THE residents who tragically lost their lives to the Covid-19 pandemic could be remembered in a permanent memorial created by the council.
Conservative councillor Joycelyn Redsell has suggested the council creates the memorial with “the intention that it could be a place for family and friends to reflect”.
It is due to be discussed by councillors at a Full Council meeting next week and comes as a separate report has revealed that of the 631 confirmed cases in the borough up to the first week of September, 149 have died – the equivalent of 23 per cent.
However, the proportion of new positive cases remained low during that first week of the month with a rate of just 7.4 per 100,000 – half of the number currently recorded in Southend.
There have also been no recorded deaths from the virus since mid-July.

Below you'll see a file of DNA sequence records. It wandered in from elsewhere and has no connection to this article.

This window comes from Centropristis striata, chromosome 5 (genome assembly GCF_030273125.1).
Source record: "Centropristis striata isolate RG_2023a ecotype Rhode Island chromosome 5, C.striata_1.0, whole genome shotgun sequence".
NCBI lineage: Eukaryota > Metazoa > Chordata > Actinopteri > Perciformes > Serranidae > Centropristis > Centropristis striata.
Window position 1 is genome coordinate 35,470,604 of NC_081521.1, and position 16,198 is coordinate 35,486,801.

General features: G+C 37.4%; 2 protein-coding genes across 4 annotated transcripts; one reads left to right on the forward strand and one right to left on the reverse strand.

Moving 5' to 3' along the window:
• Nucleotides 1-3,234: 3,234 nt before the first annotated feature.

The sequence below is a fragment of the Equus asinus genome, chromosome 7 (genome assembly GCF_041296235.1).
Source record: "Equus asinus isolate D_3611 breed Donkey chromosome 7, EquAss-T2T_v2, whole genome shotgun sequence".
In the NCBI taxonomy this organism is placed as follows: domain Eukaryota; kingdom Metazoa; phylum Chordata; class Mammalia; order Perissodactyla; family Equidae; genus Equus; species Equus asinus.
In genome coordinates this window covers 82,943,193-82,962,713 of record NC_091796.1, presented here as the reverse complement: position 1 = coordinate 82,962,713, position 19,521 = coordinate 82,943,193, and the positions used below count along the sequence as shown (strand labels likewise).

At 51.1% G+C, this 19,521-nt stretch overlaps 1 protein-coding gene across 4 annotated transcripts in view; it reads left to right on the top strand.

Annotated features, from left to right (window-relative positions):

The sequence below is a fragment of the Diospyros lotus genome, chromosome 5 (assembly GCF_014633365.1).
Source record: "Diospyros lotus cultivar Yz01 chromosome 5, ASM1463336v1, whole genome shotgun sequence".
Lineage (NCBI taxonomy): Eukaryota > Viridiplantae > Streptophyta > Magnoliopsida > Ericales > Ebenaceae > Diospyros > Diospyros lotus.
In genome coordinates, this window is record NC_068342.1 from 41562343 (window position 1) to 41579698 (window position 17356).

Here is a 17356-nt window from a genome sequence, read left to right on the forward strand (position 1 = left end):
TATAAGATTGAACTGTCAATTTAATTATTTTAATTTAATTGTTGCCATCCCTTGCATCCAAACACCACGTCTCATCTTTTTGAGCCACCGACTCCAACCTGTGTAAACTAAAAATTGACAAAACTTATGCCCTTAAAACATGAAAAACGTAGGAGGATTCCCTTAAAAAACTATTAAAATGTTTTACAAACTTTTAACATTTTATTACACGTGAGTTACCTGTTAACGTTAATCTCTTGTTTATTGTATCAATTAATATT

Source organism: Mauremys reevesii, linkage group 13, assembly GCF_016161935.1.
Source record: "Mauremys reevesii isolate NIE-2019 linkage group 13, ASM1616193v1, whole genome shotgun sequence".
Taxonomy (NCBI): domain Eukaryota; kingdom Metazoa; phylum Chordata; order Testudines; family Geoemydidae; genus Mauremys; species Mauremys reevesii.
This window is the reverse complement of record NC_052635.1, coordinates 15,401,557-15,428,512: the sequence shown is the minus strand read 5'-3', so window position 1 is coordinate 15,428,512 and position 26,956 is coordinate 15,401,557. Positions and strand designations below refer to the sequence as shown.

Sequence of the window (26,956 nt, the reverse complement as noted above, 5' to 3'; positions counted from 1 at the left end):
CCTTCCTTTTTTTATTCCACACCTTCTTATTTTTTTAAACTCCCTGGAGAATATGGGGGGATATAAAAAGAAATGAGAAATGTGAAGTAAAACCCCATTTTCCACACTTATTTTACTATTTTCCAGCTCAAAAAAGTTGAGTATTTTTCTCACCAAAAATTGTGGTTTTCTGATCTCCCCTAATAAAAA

The report added: “The average age of those infected has fallen considerably from earlier in the pandemic. Currently most new cases are in young adults who are at low risk of serious health complications from becoming infected.”
During a Health Overview and Scrutiny Committee, the council’s director of public health, Ian Wake, explained the reason the age group had dropped could be “one of two things”.
Firstly, it could have dropped due to the people that are being tested as previously test were only available to those in hospital or older residents who are more likely to become seriously infected.
Secondly, “it could mean a genuine increase in transmission in younger age groups.”
He went on to admit that since there was a “concerning” increase in cases in the days following September 4.
The three-day average for the number of positive tests had been within a window of between nought and two for the past two months but data showed it is going above that for the first time.
The permanent memorial, along with the number of cases, will be discussed by councillors at a Full Council meeting on Wednesday.
Cllr Redsell was contacted for comment.